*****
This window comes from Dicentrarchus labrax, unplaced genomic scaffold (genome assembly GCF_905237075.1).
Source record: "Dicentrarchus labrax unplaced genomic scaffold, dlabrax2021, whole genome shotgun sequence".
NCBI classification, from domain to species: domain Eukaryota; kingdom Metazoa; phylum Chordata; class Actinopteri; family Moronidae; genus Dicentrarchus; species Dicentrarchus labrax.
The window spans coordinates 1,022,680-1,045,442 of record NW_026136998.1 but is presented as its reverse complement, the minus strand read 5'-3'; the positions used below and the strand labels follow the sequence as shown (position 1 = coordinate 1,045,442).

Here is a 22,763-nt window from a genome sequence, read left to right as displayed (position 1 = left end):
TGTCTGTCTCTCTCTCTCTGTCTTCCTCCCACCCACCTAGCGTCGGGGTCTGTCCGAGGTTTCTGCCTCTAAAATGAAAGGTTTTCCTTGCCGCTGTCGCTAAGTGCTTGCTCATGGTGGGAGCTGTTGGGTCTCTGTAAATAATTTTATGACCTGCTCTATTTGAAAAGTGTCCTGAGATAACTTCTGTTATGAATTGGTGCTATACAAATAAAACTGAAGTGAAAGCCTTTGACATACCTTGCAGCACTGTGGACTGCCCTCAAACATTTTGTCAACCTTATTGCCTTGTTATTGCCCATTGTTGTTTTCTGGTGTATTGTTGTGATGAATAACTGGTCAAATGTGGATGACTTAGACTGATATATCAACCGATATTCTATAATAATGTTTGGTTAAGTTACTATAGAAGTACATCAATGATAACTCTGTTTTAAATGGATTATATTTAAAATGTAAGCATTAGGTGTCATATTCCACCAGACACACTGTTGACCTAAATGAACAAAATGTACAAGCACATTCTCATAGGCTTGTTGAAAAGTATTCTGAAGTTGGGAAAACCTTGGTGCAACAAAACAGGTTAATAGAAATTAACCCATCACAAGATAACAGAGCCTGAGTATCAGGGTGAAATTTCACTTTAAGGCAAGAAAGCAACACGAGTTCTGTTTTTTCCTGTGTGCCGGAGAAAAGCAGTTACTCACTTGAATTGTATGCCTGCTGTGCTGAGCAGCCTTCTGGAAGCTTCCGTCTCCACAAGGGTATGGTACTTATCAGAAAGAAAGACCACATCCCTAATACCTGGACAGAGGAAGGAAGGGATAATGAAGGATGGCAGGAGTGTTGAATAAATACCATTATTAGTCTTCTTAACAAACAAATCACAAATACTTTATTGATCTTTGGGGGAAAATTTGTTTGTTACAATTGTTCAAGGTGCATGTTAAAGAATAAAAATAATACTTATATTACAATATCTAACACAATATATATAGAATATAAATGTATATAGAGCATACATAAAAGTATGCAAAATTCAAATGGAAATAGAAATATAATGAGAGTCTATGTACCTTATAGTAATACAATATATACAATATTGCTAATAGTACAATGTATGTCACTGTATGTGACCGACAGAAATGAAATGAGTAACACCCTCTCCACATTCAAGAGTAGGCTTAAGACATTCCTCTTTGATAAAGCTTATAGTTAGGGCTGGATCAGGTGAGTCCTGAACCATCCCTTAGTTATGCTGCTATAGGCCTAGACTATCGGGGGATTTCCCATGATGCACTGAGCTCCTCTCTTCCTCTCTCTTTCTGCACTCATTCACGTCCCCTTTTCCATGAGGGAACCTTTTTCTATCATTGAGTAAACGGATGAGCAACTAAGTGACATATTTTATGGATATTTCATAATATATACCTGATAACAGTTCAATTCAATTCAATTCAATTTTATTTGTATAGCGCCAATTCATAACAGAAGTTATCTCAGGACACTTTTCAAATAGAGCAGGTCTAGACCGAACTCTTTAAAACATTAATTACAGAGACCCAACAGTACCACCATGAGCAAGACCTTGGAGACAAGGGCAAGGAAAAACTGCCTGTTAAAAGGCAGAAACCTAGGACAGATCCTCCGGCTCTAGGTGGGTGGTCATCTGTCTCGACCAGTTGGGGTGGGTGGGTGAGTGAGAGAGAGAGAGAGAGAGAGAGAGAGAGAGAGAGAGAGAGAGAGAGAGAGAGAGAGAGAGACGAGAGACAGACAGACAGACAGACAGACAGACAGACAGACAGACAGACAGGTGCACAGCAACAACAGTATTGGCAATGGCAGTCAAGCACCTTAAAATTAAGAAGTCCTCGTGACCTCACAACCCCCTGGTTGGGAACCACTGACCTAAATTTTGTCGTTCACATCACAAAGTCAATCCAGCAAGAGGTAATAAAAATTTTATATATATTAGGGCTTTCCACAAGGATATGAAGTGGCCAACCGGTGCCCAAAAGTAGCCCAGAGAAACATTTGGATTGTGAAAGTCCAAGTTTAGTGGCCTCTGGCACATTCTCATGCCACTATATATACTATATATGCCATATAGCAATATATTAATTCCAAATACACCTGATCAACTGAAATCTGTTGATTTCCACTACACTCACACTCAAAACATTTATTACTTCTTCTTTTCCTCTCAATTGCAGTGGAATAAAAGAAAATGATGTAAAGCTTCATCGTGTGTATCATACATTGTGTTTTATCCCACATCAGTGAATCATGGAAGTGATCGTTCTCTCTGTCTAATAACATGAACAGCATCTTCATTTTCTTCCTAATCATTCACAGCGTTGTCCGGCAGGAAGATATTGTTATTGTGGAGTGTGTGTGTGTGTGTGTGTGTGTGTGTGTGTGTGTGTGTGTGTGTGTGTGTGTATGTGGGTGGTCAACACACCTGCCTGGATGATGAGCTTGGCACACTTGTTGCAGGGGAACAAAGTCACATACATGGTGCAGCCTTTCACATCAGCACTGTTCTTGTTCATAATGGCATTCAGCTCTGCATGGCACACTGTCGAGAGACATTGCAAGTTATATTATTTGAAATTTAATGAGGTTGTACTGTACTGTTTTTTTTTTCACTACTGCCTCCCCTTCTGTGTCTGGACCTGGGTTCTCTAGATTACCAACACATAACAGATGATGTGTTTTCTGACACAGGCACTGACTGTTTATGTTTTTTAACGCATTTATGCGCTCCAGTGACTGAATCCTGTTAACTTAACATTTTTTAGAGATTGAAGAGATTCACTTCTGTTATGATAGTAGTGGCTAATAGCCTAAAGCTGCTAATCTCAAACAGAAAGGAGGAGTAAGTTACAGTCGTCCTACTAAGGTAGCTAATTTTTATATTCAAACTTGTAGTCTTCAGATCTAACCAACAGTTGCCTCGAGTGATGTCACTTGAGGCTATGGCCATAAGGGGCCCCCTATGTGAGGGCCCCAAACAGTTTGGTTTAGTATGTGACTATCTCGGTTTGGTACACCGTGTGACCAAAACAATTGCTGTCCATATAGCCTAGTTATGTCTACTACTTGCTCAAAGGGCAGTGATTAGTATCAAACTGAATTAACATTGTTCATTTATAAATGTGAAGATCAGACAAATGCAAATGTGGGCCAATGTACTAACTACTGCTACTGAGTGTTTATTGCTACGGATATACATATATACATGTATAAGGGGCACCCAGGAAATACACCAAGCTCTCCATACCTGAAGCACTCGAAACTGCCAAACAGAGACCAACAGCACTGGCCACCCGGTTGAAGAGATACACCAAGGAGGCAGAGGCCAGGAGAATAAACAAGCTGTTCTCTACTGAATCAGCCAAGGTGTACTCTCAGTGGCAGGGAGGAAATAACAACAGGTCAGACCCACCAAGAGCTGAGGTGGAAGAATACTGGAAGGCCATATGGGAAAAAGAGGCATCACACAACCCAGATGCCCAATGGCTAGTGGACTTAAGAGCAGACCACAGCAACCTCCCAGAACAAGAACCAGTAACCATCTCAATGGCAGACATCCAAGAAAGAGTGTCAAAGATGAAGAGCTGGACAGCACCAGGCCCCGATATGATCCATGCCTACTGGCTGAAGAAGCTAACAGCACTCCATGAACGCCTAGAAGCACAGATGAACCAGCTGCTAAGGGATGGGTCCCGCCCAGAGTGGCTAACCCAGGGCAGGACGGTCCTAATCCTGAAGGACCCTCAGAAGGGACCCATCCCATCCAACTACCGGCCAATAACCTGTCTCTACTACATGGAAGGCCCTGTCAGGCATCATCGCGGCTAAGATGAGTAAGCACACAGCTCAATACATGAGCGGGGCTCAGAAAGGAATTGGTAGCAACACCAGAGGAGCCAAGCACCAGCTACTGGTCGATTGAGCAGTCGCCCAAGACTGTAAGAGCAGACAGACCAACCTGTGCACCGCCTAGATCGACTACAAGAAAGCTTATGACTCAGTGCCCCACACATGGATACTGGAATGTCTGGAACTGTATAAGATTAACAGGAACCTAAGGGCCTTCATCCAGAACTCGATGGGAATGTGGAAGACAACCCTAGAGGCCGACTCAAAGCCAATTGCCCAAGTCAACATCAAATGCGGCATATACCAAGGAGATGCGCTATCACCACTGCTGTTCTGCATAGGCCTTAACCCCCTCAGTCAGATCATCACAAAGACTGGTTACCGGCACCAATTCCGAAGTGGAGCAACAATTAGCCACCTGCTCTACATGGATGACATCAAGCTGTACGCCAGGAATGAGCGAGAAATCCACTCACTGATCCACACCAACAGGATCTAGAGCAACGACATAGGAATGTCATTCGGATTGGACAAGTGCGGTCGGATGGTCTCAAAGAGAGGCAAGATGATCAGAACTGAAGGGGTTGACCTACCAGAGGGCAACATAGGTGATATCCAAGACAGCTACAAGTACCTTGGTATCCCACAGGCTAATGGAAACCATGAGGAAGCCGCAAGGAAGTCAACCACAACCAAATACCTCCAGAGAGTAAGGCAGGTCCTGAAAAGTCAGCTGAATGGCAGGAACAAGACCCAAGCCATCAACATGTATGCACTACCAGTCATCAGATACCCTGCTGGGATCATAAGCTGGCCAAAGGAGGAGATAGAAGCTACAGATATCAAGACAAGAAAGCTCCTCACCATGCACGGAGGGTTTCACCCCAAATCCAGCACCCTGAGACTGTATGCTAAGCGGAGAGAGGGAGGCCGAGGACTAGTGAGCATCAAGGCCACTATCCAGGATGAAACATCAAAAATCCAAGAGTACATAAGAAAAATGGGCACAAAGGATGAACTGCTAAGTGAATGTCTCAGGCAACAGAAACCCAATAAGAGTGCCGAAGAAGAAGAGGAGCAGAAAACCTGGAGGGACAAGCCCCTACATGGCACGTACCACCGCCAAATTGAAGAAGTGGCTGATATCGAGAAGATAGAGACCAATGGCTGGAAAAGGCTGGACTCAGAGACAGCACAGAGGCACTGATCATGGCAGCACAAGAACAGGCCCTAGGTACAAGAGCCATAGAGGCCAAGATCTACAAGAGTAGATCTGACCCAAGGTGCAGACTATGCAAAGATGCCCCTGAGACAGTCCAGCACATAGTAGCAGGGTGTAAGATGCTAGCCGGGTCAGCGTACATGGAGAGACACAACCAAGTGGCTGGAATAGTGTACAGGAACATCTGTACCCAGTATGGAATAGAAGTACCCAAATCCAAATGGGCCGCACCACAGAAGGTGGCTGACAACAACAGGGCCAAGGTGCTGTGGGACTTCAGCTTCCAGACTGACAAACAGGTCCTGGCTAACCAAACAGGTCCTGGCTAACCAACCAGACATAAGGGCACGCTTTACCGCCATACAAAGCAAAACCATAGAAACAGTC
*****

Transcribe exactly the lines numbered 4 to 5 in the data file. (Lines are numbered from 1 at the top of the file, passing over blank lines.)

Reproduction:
The window spans coordinates 1,022,680-1,045,442 of record NW_026136998.1 but is presented as its reverse complement, the minus strand read 5'-3'; the positions used below and the strand labels follow the sequence as shown (position 1 = coordinate 1,045,442).

Here is a 22,763-nt window from a genome sequence, read left to right as displayed (position 1 = left end):